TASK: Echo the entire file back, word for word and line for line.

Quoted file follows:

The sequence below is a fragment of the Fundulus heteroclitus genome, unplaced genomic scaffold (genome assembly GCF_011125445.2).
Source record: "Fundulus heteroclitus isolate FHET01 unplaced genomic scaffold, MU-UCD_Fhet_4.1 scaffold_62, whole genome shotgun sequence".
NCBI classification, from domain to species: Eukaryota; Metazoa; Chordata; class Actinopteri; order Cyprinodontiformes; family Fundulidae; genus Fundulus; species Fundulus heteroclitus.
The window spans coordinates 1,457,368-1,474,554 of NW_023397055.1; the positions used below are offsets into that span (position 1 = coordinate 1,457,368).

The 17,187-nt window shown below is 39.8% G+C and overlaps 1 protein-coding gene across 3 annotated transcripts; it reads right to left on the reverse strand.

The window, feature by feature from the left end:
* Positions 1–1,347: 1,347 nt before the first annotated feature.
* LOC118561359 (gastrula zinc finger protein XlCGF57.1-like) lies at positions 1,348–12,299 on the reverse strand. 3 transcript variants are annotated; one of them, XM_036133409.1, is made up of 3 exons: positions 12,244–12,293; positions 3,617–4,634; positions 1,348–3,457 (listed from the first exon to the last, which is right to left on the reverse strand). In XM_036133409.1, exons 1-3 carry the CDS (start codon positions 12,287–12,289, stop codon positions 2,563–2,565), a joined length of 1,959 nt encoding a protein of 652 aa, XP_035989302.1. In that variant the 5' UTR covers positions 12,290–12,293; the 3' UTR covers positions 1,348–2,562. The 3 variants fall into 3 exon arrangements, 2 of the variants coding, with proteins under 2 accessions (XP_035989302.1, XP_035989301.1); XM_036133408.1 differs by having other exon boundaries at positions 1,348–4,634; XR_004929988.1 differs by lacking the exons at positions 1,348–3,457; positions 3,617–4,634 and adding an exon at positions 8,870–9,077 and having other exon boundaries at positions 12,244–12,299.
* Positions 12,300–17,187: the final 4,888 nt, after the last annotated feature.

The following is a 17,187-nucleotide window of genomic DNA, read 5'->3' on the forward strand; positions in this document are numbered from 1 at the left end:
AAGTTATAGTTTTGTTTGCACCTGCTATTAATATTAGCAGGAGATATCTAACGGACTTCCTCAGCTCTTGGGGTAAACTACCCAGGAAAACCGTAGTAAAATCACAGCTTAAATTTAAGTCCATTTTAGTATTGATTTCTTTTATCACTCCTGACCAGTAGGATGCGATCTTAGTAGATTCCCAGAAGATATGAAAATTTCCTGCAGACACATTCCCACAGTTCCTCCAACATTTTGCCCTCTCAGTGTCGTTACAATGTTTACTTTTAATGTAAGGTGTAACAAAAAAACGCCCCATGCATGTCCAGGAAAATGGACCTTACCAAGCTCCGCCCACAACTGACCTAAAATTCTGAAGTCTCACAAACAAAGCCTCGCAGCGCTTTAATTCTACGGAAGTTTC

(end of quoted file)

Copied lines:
The sequence below is a fragment of the Fundulus heteroclitus genome, unplaced genomic scaffold (genome assembly GCF_011125445.2).
Source record: "Fundulus heteroclitus isolate FHET01 unplaced genomic scaffold, MU-UCD_Fhet_4.1 scaffold_62, whole genome shotgun sequence".
NCBI classification, from domain to species: Eukaryota; Metazoa; Chordata; class Actinopteri; order Cyprinodontiformes; family Fundulidae; genus Fundulus; species Fundulus heteroclitus.
The window spans coordinates 1,457,368-1,474,554 of NW_023397055.1; the positions used below are offsets into that span (position 1 = coordinate 1,457,368).

The 17,187-nt window shown below is 39.8% G+C and overlaps 1 protein-coding gene across 3 annotated transcripts; it reads right to left on the reverse strand.

The window, feature by feature from the left end:
* Positions 1–1,347: 1,347 nt before the first annotated feature.
* LOC118561359 (gastrula zinc finger protein XlCGF57.1-like) lies at positions 1,348–12,299 on the reverse strand. 3 transcript variants are annotated; one of them, XM_036133409.1, is made up of 3 exons: positions 12,244–12,293; positions 3,617–4,634; positions 1,348–3,457 (listed from the first exon to the last, which is right to left on the reverse strand). In XM_036133409.1, exons 1-3 carry the CDS (start codon positions 12,287–12,289, stop codon positions 2,563–2,565), a joined length of 1,959 nt encoding a protein of 652 aa, XP_035989302.1. In that variant the 5' UTR covers positions 12,290–12,293; the 3' UTR covers positions 1,348–2,562. The 3 variants fall into 3 exon arrangements, 2 of the variants coding, with proteins under 2 accessions (XP_035989302.1, XP_035989301.1); XM_036133408.1 differs by having other exon boundaries at positions 1,348–4,634; XR_004929988.1 differs by lacking the exons at positions 1,348–3,457; positions 3,617–4,634 and adding an exon at positions 8,870–9,077 and having other exon boundaries at positions 12,244–12,299.
* Positions 12,300–17,187: the final 4,888 nt, after the last annotated feature.

The following is a 17,187-nucleotide window of genomic DNA, read 5'->3' on the forward strand; positions in this document are numbered from 1 at the left end:
AAGTTATAGTTTTGTTTGCACCTGCTATTAATATTAGCAGGAGATATCTAACGGACTTCCTCAGCTCTTGGGGTAAACTACCCAGGAAAACCGTAGTAAAATCACAGCTTAAATTTAAGTCCATTTTAGTATTGATTTCTTTTATCACTCCTGACCAGTAGGATGCGATCTTAGTAGATTCCCAGAAGATATGAAAATTTCCTGCAGACACATTCCCACAGTTCCTCCAACATTTTGCCCTCTCAGTGTCGTTACAATGTTTACTTTTAATGTAAGGTGTAACAAAAAAACGCCCCATGCATGTCCAGGAAAATGGACCTTACCAAGCTCCGCCCACAACTGACCTAAAATTCTGAAGTCTCACAAACAAAGCCTCGCAGCGCTTTAATTCTACGGAAGTTTC